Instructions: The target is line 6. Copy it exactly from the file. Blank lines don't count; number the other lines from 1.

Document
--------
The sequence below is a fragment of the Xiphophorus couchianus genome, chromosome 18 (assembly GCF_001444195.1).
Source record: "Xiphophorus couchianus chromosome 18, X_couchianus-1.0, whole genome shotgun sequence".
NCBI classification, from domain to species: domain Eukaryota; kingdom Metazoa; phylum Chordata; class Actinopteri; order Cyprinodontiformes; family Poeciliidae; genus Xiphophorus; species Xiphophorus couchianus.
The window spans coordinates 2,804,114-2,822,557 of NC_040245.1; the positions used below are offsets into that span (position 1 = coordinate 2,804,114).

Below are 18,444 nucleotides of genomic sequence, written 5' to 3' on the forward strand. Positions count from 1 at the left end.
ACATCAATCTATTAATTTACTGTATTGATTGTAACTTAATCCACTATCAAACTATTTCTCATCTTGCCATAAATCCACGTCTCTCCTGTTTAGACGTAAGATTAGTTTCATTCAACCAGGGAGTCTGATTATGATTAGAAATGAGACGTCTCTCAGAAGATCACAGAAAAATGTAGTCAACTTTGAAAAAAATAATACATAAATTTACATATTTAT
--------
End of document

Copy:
ACATCAATCTATTAATTTACTGTATTGATTGTAACTTAATCCACTATCAAACTATTTCTCATCTTGCCATAAATCCACGTCTCTCCTGTTTAGACGTAAGATTAGTTTCATTCAACCAGGGAGTCTGATTATGATTAGAAATGAGACGTCTCTCAGAAGATCACAGAAAAATGTAGTCAACTTTGAAAAAAATAATACATAAATTTACATATTTAT